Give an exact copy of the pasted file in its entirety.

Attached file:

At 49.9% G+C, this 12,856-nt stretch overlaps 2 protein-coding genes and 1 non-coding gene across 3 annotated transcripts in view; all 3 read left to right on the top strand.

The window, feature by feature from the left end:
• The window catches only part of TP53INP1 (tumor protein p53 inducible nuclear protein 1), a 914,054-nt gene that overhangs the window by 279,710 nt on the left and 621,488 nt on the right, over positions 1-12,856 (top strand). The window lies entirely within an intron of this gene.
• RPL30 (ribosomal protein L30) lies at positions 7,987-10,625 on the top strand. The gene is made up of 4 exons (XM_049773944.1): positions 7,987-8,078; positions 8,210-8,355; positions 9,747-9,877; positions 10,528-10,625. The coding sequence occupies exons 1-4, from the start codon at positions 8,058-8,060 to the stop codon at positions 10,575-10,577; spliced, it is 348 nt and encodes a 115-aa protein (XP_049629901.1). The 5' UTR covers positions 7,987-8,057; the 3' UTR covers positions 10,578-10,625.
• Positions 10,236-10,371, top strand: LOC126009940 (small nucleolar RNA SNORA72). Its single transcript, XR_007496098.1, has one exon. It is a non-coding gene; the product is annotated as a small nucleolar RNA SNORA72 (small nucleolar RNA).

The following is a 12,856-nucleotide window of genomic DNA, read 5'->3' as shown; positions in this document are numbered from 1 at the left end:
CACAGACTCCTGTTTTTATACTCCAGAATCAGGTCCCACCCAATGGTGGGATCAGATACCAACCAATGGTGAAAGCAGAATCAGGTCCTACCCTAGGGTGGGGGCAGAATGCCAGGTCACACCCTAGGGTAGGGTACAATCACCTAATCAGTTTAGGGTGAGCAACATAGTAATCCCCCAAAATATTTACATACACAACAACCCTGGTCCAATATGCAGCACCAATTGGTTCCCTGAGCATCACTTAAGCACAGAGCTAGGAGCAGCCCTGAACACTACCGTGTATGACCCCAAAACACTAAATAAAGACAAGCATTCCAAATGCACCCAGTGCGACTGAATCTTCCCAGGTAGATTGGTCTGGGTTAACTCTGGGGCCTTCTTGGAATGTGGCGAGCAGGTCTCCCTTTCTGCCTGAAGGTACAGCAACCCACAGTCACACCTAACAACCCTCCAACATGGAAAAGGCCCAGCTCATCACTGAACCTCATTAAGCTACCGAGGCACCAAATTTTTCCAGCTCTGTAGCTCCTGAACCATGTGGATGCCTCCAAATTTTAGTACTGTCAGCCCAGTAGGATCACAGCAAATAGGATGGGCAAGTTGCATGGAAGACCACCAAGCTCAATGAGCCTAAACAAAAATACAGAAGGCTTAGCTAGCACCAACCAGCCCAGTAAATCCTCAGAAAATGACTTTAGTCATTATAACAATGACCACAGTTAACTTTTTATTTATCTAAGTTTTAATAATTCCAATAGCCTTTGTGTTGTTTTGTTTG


At 49.9% G+C, this 12,856-nt stretch overlaps 2 protein-coding genes and 1 non-coding gene across 3 annotated transcripts in view; all 3 read left to right on the top strand.

The window, feature by feature from the left end:
• The window catches only part of TP53INP1 (tumor protein p53 inducible nuclear protein 1), a 914,054-nt gene that overhangs the window by 279,710 nt on the left and 621,488 nt on the right, over positions 1-12,856 (top strand). The window lies entirely within an intron of this gene.
• RPL30 (ribosomal protein L30) lies at positions 7,987-10,625 on the top strand. The gene is made up of 4 exons (XM_049773944.1): positions 7,987-8,078; positions 8,210-8,355; positions 9,747-9,877; positions 10,528-10,625. The coding sequence occupies exons 1-4, from the start codon at positions 8,058-8,060 to the stop codon at positions 10,575-10,577; spliced, it is 348 nt and encodes a 115-aa protein (XP_049629901.1). The 5' UTR covers positions 7,987-8,057; the 3' UTR covers positions 10,578-10,625.
• Positions 10,236-10,371, top strand: LOC126009940 (small nucleolar RNA SNORA72). Its single transcript, XR_007496098.1, has one exon. It is a non-coding gene; the product is annotated as a small nucleolar RNA SNORA72 (small nucleolar RNA).

The following is a 12,856-nucleotide window of genomic DNA, read 5'->3' as shown; positions in this document are numbered from 1 at the left end:
CACAGACTCCTGTTTTTATACTCCAGAATCAGGTCCCACCCAATGGTGGGATCAGATACCAACCAATGGTGAAAGCAGAATCAGGTCCTACCCTAGGGTGGGGGCAGAATGCCAGGTCACACCCTAGGGTAGGGTACAATCACCTAATCAGTTTAGGGTGAGCAACATAGTAATCCCCCAAAATATTTACATACACAACAACCCTGGTCCAATATGCAGCACCAATTGGTTCCCTGAGCATCACTTAAGCACAGAGCTAGGAGCAGCCCTGAACACTACCGTGTATGACCCCAAAACACTAAATAAAGACAAGCATTCCAAATGCACCCAGTGCGACTGAATCTTCCCAGGTAGATTGGTCTGGGTTAACTCTGGGGCCTTCTTGGAATGTGGCGAGCAGGTCTCCCTTTCTGCCTGAAGGTACAGCAACCCACAGTCACACCTAACAACCCTCCAACATGGAAAAGGCCCAGCTCATCACTGAACCTCATTAAGCTACCGAGGCACCAAATTTTTCCAGCTCTGTAGCTCCTGAACCATGTGGATGCCTCCAAATTTTAGTACTGTCAGCCCAGTAGGATCACAGCAAATAGGATGGGCAAGTTGCATGGAAGACCACCAAGCTCAATGAGCCTAAACAAAAATACAGAAGGCTTAGCTAGCACCAACCAGCCCAGTAAATCCTCAGAAAATGACTTTAGTCATTATAACAATGACCACAGTTAACTTTTTATTTATCTAAGTTTTAATAATTCCAATAGCCTTTGTGTTGTTTTGTTTG